Articles: endocrine disruptors

It’s impressive how effortlessly manufacturers can explain away the dangers of endocrine disrupters. Proponents of various products downplay the inclusion of toxic substances by citing the minimal effect of minor exposure. While they may be correct that a small ingested/ inhaled amount can be easily flushed out by the Immune System or that temporary exposure is not enough to cause severe damage, what about the effects of buildup over time by overlapping dosages from multiple sources?

Please recall my previous post, in which I outline the Endocrine System: a coordinated operation of organs produces and regulates hormones necessary for development, reproduction, sleep and mood, among other things. Needless to say, messing with the intricate balance is risky. In my previous post about plastic, I mentioned chemicals could be absorbed by skin/ blood and dispersed through air and water via heat and/or pressure; heat accelerates the breakdown of composite materials while additionally dispersing them into the surrounding environment. The following are by far the most common sources of toxins.

Dioxin is unintentionally released into the air as a byproduct of incomplete burning of gas or wood and during the incineration of industrial waste. It weakens the Immune System and causes chloracne. It can also affect reproduction, cause birth defects and damage the liver and kidneys. Long-term exposure causes soft-tissue sarcomas, lymphomas, stomach carcinomas and can lead to cancer. (I mentioned an effect of iron ore particulate on the brain in my previous post.)

Perchlorate, some of which is a discharge of salts from rocket fuel manufacturing plants or from demilitarization of weaponry and some of which is used in the reversible binding of ethylene, interferes with the thyroid’s ability to metabolize iodine.

Flame retardants have long been considered important additives to petroleum-based materials, such as plastic, fabric (particularly children’s pajamas and crib liners) and wood coating. While they do protect against fire damage, there is mounting evidence of inhibition of reproduction and of both physical and neurological development.

Triclocan, an ether derivative used as an antiseptic and preservative, is common in antibacterial and antifungal products, such as soap, toothpaste, deodorant and cosmetics. Though it’s been banned from addition to soap by the FDA, it’s still widely unregulated; studies on its effects are cursory and few. But it is known to block the synthesis of fatty acids.

Heavy metals, most notably arsenic and lead (although mercury, cadmium, zinc and copper are common, too) can be in literally anything that uses water contaminated by nearby mining, urban/ industrial runoff, sewage discharge, or applied insecticide/ pesticide. This includes crops, which can be an ingredient in many things. For example, a study conducted of 130 top selling protein powders found that 53 contained elevated levels of lead, mercury, cadmium and arsenic. Studies of rice– the worst being from India— reveal exceptionally high levels of arsenic in particular. Also, recall my previous post on bees, which mentioned high concentrations of heavy metals found in hives.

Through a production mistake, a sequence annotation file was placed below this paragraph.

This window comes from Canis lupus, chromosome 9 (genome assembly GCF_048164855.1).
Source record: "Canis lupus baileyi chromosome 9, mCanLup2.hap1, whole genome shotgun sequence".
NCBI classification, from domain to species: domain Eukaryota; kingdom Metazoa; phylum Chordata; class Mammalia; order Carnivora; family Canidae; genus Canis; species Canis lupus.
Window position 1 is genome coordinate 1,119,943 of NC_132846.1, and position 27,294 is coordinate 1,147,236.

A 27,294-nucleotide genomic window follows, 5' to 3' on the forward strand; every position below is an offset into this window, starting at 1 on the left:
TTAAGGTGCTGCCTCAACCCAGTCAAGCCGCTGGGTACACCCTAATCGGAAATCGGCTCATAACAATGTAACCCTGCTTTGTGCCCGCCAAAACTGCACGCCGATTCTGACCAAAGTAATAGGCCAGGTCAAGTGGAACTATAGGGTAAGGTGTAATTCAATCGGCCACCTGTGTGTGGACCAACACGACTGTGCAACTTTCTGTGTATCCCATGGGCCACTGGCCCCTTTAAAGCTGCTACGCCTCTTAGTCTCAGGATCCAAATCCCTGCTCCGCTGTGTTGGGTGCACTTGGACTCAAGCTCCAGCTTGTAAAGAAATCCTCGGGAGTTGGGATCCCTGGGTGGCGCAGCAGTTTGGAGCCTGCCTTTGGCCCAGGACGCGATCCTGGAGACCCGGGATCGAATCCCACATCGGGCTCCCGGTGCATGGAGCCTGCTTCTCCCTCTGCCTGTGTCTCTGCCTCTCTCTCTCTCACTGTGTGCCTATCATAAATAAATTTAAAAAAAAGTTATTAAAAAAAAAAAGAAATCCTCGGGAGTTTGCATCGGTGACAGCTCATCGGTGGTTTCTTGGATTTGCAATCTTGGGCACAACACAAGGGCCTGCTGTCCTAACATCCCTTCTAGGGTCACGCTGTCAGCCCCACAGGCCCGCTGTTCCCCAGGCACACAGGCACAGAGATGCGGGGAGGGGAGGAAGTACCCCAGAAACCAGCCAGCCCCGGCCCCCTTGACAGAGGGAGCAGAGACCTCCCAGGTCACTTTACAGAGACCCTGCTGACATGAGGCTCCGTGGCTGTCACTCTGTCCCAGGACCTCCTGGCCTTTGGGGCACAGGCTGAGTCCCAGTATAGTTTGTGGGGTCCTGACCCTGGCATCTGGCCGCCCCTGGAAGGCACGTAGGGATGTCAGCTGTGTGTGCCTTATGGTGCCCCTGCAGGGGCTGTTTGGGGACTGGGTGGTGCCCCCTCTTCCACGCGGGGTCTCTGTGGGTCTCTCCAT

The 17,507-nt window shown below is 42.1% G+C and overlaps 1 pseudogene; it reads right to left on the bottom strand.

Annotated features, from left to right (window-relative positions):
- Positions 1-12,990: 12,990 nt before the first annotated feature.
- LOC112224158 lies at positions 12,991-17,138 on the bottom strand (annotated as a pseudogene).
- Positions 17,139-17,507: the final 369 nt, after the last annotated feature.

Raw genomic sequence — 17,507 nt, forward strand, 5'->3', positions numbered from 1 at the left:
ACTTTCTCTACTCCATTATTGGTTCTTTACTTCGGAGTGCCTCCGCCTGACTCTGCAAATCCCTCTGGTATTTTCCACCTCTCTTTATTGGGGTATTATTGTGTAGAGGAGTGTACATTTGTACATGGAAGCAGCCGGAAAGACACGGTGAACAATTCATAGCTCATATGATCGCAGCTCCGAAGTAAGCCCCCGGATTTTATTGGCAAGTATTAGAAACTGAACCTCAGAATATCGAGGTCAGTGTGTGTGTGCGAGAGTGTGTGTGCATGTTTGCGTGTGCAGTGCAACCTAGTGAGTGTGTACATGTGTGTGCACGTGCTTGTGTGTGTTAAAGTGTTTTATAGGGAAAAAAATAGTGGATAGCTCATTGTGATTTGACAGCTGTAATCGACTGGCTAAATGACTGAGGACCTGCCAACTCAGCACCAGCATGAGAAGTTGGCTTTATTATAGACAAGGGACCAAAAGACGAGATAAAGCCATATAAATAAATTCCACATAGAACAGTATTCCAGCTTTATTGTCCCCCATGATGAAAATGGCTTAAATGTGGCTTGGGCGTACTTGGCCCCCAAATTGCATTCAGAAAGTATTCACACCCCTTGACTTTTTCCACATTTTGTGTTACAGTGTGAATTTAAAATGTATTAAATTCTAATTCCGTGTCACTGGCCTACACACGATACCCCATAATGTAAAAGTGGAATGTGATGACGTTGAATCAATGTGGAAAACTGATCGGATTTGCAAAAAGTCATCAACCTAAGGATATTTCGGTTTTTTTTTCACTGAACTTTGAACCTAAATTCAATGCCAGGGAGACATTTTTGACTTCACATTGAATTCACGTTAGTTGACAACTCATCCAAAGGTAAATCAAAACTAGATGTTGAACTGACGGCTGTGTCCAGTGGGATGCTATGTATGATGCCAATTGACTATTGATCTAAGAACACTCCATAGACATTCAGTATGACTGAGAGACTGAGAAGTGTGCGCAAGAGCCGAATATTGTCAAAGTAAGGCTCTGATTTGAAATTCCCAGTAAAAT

Polychlorinated Biphenyls (PCBs) are mixtures of chemicals. Also known as congeners, these blends consist of up to 209 individual chlorinated compounds. Though they can be used as coolants and lubricants for electrical equipment, in 1977 the United States stopped using them when they discovered the side-effects exposure causes. Likely exposure is from contaminated water or air near hazardous wastes sites, especially due to illegal disposal.

While any cleanup plan or government regulation will be complex and lengthy, the least we as consumers can do is re-prioritize our lives away from the instant gratification of comfort and towards longevity and quality of wellness. If the simplest way from point A to point B is a straight line then it makes sense to choose things with the least amount of ingredients and materials, especially avoiding anything the human body wasn’t made to metabolize. Budget the resources (time, energy, money) it will take to investigate the brands with which we cook, dress, farm, build, decorate, etc. keeping in mind we vote not just with a ballot; a cash register keeps the most accurate tally of what people want. Companies won’t make what no one will buy.

This will result in inconvenience to the lifestyle to which we’ve grown accustomed. But then again, so will infertility, brain damage, or Cancer… Unless you believe the marketing claims of billion dollar corporations (that typically fund their own studies), who aim to normalize the symptoms of chronic illness. After all, the best person to lie to you is you; greedy businesses– and their investors– love to save money on something you can do for them for free– rationalize.

Endocrine Society: endocrine- disrupting chemicals

an Endocrine Society statement regarding endocrine- disrupting chemicals

the dirt on antibacterial soaps

Report: coal ash contamination widespread in U.S.

hormone inefficiencies may be prevalent after blast concussion in veterans

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